Cross Country

Cross Country

November 15 1948
Cross Country

Cross Country

November 15 1948

Cross Country


SIXTY-YEAR-OLD Arthur Smith of Lulu Island is the only farmer in British Columbia who grows tame cranberries which are able to compete on the market with the imported Cape Cod variety. Since austerity cut off the American supply, there has been a tremendous demand for the produce of Mr. Smith’s five acres of vines.

But there was a catch to his happiness; cranberry picking is slow and frost often nips the Smith crop before it is all in.

Three years ago Mr. Smith tried to speed up picking by sucking the berries off the vines with an ordinary domestic vacuum cleaner. The berries came off, all right, but when he opened up the cleaner to remove them, he found they’d been squashed into cranberry jelly. He rearranged the innards of his cleaner, finally got the berries off whole. It was faster than hand picking, but not much.

The machine age really reached the cranberry bogs when Mr. Smith happened to spy a machine that looked like a giant vacuum cleaner in a Vancouver shop window. It was a furnace cleaner. He asked the shop for a tryout, had a hard time convincing them that he really wanted the machine to pick cranberries.

It worked like a charm and he bought. Smith, with the help of his wife, Isabel, can pick 400 pounds of berries in a day while four hand pickers are gathering 100 pounds. And now nut growers in the Okanagan are using the cleaners, too, to harvest their crops.

* * *

Veterans who lived in the Central Mortgage and Housing apartments on West Fourth Avenue in Vancouver were grateful for one of the conditions of tenancy: they had to have children. But for a while they went around muttering about those bureaucrats who didn’t realize that children grew up.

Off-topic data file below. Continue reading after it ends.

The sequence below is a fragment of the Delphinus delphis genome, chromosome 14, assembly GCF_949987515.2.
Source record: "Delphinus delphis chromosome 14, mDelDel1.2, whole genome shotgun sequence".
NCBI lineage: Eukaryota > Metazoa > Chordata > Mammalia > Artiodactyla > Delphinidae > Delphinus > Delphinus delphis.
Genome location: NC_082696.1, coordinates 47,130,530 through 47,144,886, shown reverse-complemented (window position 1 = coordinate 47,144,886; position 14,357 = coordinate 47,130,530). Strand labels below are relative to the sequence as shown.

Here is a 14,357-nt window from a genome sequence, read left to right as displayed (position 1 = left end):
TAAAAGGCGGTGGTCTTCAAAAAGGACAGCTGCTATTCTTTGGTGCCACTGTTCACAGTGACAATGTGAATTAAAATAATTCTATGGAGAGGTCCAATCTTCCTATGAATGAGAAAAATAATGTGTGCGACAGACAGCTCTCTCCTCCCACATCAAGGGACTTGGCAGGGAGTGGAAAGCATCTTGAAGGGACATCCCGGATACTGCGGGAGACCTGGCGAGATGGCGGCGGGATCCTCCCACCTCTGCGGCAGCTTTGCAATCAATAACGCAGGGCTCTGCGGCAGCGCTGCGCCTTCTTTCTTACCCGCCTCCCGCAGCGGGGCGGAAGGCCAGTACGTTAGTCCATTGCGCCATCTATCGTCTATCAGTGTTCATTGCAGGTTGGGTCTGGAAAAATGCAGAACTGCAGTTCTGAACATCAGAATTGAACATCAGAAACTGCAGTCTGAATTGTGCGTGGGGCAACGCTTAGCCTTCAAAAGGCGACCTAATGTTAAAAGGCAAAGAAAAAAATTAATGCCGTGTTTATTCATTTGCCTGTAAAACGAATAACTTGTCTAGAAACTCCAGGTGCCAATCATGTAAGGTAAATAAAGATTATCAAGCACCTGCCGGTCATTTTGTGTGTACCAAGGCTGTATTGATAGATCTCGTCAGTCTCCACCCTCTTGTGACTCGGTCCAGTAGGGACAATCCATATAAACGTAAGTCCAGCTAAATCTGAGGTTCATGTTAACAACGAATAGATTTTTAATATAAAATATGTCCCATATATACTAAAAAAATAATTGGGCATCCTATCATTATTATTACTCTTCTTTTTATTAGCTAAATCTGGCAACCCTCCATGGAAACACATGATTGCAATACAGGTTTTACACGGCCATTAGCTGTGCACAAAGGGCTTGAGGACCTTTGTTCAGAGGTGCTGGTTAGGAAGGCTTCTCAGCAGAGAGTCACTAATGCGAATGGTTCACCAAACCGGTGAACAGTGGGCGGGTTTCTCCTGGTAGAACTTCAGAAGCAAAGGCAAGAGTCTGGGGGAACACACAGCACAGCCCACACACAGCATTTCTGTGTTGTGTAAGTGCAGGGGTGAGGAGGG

The apartments had no back yards, and when the infants in them reached toddling stage there was nowhere for them to play but the front lawn, right next a busy street. So several of the veteran fathers built large sturdy playpens to keep their children out of danger and parked them on the lawn.

No, no, tutted the corporation, this wouldn’t do. The playpens were unsightly; they might cause property values to deteriorate, so they must go. If they weren’t removed, maintenance men would be sent to tear them down.

Veterans and wives held a hurried protest meeting. Central Mortgage yielded. The playpens would stay until a fence had been built around the lawn.


The battle over the railways’ request for higher freight rates has taken an unexpected and unpleasant turn for Edmonton. That city, its chamber of

commerce and the Province of Al bert have been in the forefront of the campaign against higher rates.

Edmonton is enjoying the pleasures and inconveniences of a boom (see “It’s a Great Day for Alberta,” page 7). One of the symptoms is the chronic overcrowding of the Macdonald Hotel, owned by the CNR. Last spring the railway submitted plans for a 250to 300-room addition to the hotel. The city spent $70,000 for two lots approaching the hotel to lay out a small park and earmarked two other lots nearby for a parking space. It was believed the CNR intended to build the $3,500,000 addition immediately.